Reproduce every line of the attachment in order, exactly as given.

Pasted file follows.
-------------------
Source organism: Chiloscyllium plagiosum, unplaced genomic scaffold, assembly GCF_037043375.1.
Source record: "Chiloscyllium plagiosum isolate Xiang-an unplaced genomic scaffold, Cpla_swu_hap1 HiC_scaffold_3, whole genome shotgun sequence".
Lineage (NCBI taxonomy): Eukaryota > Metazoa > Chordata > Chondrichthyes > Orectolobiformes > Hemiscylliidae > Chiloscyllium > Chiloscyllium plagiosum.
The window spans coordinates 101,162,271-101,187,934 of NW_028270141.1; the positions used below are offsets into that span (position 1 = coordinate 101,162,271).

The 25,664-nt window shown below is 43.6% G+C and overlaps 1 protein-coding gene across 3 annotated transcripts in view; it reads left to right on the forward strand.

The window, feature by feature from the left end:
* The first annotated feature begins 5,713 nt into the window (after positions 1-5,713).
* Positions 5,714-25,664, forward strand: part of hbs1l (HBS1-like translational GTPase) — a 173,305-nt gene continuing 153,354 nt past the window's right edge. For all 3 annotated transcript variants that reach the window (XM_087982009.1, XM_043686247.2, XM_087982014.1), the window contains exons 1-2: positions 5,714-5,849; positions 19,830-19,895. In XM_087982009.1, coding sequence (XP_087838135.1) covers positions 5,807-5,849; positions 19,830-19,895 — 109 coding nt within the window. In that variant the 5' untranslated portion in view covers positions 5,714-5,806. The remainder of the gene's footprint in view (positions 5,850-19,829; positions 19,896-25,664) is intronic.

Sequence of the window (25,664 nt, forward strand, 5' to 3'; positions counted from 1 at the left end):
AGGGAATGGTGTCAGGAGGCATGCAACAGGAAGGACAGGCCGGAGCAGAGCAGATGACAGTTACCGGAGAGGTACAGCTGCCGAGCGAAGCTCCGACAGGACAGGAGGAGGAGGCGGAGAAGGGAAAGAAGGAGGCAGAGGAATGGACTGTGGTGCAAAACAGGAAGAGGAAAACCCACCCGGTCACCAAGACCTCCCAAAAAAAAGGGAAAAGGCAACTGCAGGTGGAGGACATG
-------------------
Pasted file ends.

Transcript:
Source organism: Chiloscyllium plagiosum, unplaced genomic scaffold, assembly GCF_037043375.1.
Source record: "Chiloscyllium plagiosum isolate Xiang-an unplaced genomic scaffold, Cpla_swu_hap1 HiC_scaffold_3, whole genome shotgun sequence".
Lineage (NCBI taxonomy): Eukaryota > Metazoa > Chordata > Chondrichthyes > Orectolobiformes > Hemiscylliidae > Chiloscyllium > Chiloscyllium plagiosum.
The window spans coordinates 101,162,271-101,187,934 of NW_028270141.1; the positions used below are offsets into that span (position 1 = coordinate 101,162,271).

The 25,664-nt window shown below is 43.6% G+C and overlaps 1 protein-coding gene across 3 annotated transcripts in view; it reads left to right on the forward strand.

The window, feature by feature from the left end:
* The first annotated feature begins 5,713 nt into the window (after positions 1-5,713).
* Positions 5,714-25,664, forward strand: part of hbs1l (HBS1-like translational GTPase) — a 173,305-nt gene continuing 153,354 nt past the window's right edge. For all 3 annotated transcript variants that reach the window (XM_087982009.1, XM_043686247.2, XM_087982014.1), the window contains exons 1-2: positions 5,714-5,849; positions 19,830-19,895. In XM_087982009.1, coding sequence (XP_087838135.1) covers positions 5,807-5,849; positions 19,830-19,895 — 109 coding nt within the window. In that variant the 5' untranslated portion in view covers positions 5,714-5,806. The remainder of the gene's footprint in view (positions 5,850-19,829; positions 19,896-25,664) is intronic.

Sequence of the window (25,664 nt, forward strand, 5' to 3'; positions counted from 1 at the left end):
AGGGAATGGTGTCAGGAGGCATGCAACAGGAAGGACAGGCCGGAGCAGAGCAGATGACAGTTACCGGAGAGGTACAGCTGCCGAGCGAAGCTCCGACAGGACAGGAGGAGGAGGCGGAGAAGGGAAAGAAGGAGGCAGAGGAATGGACTGTGGTGCAAAACAGGAAGAGGAAAACCCACCCGGTCACCAAGACCTCCCAAAAAAAAGGGAAAAGGCAACTGCAGGTGGAGGACATG